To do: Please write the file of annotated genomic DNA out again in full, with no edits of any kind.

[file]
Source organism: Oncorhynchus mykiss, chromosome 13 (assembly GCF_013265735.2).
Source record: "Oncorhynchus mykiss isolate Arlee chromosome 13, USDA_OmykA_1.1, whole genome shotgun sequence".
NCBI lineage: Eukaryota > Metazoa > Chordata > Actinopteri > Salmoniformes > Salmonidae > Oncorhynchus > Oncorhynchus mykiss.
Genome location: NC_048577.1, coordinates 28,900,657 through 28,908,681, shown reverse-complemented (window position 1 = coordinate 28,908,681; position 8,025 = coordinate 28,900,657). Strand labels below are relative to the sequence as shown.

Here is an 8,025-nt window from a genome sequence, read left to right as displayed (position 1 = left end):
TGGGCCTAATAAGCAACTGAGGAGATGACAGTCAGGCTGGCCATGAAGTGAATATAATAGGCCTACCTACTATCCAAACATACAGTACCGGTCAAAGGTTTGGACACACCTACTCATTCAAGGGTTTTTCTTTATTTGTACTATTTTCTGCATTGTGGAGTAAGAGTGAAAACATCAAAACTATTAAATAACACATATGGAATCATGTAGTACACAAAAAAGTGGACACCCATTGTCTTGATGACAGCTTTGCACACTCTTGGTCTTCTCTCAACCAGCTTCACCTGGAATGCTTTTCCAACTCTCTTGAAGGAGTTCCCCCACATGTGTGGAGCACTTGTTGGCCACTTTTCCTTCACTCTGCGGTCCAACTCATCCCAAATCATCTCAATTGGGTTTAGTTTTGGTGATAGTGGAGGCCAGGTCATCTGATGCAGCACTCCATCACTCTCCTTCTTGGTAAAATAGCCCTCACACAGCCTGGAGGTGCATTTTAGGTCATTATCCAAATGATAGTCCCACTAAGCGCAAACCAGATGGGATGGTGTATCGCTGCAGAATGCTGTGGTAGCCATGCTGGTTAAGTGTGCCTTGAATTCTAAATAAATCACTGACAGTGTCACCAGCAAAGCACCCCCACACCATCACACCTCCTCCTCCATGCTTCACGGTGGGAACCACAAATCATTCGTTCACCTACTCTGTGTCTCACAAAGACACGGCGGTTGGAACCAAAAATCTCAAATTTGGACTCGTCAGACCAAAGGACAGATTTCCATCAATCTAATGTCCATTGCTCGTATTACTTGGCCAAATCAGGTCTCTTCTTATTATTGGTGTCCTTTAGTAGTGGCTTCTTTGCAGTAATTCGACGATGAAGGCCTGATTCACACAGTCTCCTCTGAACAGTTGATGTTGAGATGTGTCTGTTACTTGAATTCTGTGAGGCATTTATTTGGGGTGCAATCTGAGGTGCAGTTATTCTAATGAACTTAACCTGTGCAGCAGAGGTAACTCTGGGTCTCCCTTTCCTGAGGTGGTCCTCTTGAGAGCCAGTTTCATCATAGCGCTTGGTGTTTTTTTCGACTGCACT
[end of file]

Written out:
Source organism: Oncorhynchus mykiss, chromosome 13 (assembly GCF_013265735.2).
Source record: "Oncorhynchus mykiss isolate Arlee chromosome 13, USDA_OmykA_1.1, whole genome shotgun sequence".
NCBI lineage: Eukaryota > Metazoa > Chordata > Actinopteri > Salmoniformes > Salmonidae > Oncorhynchus > Oncorhynchus mykiss.
Genome location: NC_048577.1, coordinates 28,900,657 through 28,908,681, shown reverse-complemented (window position 1 = coordinate 28,908,681; position 8,025 = coordinate 28,900,657). Strand labels below are relative to the sequence as shown.

Here is an 8,025-nt window from a genome sequence, read left to right as displayed (position 1 = left end):
TGGGCCTAATAAGCAACTGAGGAGATGACAGTCAGGCTGGCCATGAAGTGAATATAATAGGCCTACCTACTATCCAAACATACAGTACCGGTCAAAGGTTTGGACACACCTACTCATTCAAGGGTTTTTCTTTATTTGTACTATTTTCTGCATTGTGGAGTAAGAGTGAAAACATCAAAACTATTAAATAACACATATGGAATCATGTAGTACACAAAAAAGTGGACACCCATTGTCTTGATGACAGCTTTGCACACTCTTGGTCTTCTCTCAACCAGCTTCACCTGGAATGCTTTTCCAACTCTCTTGAAGGAGTTCCCCCACATGTGTGGAGCACTTGTTGGCCACTTTTCCTTCACTCTGCGGTCCAACTCATCCCAAATCATCTCAATTGGGTTTAGTTTTGGTGATAGTGGAGGCCAGGTCATCTGATGCAGCACTCCATCACTCTCCTTCTTGGTAAAATAGCCCTCACACAGCCTGGAGGTGCATTTTAGGTCATTATCCAAATGATAGTCCCACTAAGCGCAAACCAGATGGGATGGTGTATCGCTGCAGAATGCTGTGGTAGCCATGCTGGTTAAGTGTGCCTTGAATTCTAAATAAATCACTGACAGTGTCACCAGCAAAGCACCCCCACACCATCACACCTCCTCCTCCATGCTTCACGGTGGGAACCACAAATCATTCGTTCACCTACTCTGTGTCTCACAAAGACACGGCGGTTGGAACCAAAAATCTCAAATTTGGACTCGTCAGACCAAAGGACAGATTTCCATCAATCTAATGTCCATTGCTCGTATTACTTGGCCAAATCAGGTCTCTTCTTATTATTGGTGTCCTTTAGTAGTGGCTTCTTTGCAGTAATTCGACGATGAAGGCCTGATTCACACAGTCTCCTCTGAACAGTTGATGTTGAGATGTGTCTGTTACTTGAATTCTGTGAGGCATTTATTTGGGGTGCAATCTGAGGTGCAGTTATTCTAATGAACTTAACCTGTGCAGCAGAGGTAACTCTGGGTCTCCCTTTCCTGAGGTGGTCCTCTTGAGAGCCAGTTTCATCATAGCGCTTGGTGTTTTTTTCGACTGCACT